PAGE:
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Monday, June 1, 2020  Spokane, Washington  Est. May 19, 1883
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Driving Age Seniors - Now Is The Perfect Time To Tune-Up Your Automobile Aptitude And Stay On The Road

By Marcia Schnedler Universal Press Syndicate

All of us cherish a feeling of freedom when we’re behind the wheel of a car on vacation. That sense of independence never changes as people age.

But the body does - in ways that diminish driving skills and increase the likelihood of an accident, an even more trying experience when away from home.

Natural physical changes, which often start to accelerate past age 55, may include a narrowing of peripheral vision, an increase in reaction time and/or a decline in hearing acuity.

Such factors contribute to older drivers having more fatal crashes per mile driven than any other age group except teenagers, according to the Insurance Institute for Highway Safety. Per licensed driver, this rate begins to rise at age 65.

That’s why it makes sense for senior travelers to tune up their automobile aptitude, as growing numbers are doing in special courses.

“If older drivers are in a crash, it’s likelier to be fatal because their bodies aren’t in as good a condition to withstand the trauma as younger people,” points out Charles Butler, director of driver safety for the American Automobile Association (AAA).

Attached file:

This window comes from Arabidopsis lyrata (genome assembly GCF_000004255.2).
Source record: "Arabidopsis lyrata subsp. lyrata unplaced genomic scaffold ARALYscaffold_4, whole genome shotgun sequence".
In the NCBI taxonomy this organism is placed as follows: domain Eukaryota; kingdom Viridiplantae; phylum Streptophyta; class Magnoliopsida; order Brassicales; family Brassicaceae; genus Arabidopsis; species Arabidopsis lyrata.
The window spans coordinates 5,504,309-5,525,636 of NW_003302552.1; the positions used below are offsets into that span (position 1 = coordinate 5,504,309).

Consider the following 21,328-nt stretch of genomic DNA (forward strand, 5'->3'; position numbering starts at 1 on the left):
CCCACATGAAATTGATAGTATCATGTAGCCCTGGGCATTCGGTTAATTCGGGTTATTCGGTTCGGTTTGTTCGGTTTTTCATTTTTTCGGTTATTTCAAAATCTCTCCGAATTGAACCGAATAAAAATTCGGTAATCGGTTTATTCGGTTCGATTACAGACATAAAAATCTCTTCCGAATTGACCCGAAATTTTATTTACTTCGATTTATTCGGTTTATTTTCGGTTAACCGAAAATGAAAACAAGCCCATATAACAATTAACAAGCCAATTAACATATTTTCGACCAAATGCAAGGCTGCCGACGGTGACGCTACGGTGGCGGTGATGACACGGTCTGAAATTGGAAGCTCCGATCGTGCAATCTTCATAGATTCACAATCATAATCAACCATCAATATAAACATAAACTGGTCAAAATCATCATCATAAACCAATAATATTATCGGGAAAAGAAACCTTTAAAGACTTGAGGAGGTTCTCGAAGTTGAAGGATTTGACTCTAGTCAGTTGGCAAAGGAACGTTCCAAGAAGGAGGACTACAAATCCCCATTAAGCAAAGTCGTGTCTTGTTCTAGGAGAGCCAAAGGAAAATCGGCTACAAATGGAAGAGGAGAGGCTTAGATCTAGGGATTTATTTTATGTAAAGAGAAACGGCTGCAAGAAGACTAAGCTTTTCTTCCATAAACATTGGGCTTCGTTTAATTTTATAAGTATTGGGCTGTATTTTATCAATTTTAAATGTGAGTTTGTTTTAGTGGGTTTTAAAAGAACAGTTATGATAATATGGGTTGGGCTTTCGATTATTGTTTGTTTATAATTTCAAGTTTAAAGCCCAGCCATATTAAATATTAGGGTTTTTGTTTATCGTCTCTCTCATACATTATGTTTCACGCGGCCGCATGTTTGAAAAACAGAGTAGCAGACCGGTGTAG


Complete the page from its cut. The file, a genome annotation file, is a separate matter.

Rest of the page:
Unlike younger drivers, senior motorists aren’t as prone to such traffic violations as speeding or reckless driving. But they do show problems in driving situations requiring quick response, full vision and interaction with other drivers.

Typical violations for which a senior driver might be cited include failure to yield right-of-way, turning improperly or incorrectly changing lanes, passing or entering or leaving expressways.

As a result, the rate of multiplevehicle crashes, especially at intersections, rises with age. Fiftytwo percent of fatal crashes involving Americans 80 and older are of this type, compared with 22 percent for those 16 to 19.

Determined not to join these statistics, Lyda Brierly, 82, of St. Petersburg, Fla., and Edith Freedman, 68, of Tampa, are among the thousands of senior motorists who are tuning up their driving skills.

They’ve taken an eight-hour course for mature drivers called 55 Alive/ Mature Driving that was developed by the American Association of Retired Persons. The National Safety Council and AAA have created similar courses for seniors.

In 32 states and the District of Columbia, including Washington, Idaho (65-plus), and Montana, those completing one of these programs will receive a discount, often 5 percent to 10 percent, on their auto insurance rates.

The courses are taught at retirement homes, banks, hospitals, churches, car dealers, shopping malls, libraries and other locations, often by volunteers trained as instructors.

“I think the insurance discount is the big incentive to take the course,” Freedman says. “People arrive thinking that because they’ve been driving so long they know it all. But they’re very surprised at how much they learn.”

Brierly has taken the 55 Alive course every three years since she turned 70.

“As we get older, we have to acknowledge we aren’t as alert as we once were, and need to pay more attention than ever to what’s going on around us when we drive,” she says. “This course teaches us how.”

Some 500,000 seniors enroll in AARP’s 55 Alive program each year. AAA’s mature-driver course is offered through about 65 of its U.S. and Canadian motor clubs. The National Safety Council program is presented by various agencies and businesses, such as senior centers, state departments of motor vehicles, or insurance companies. Cost varies from $8 for the AARP course, to $10 to $40 charged by the AAA clubs.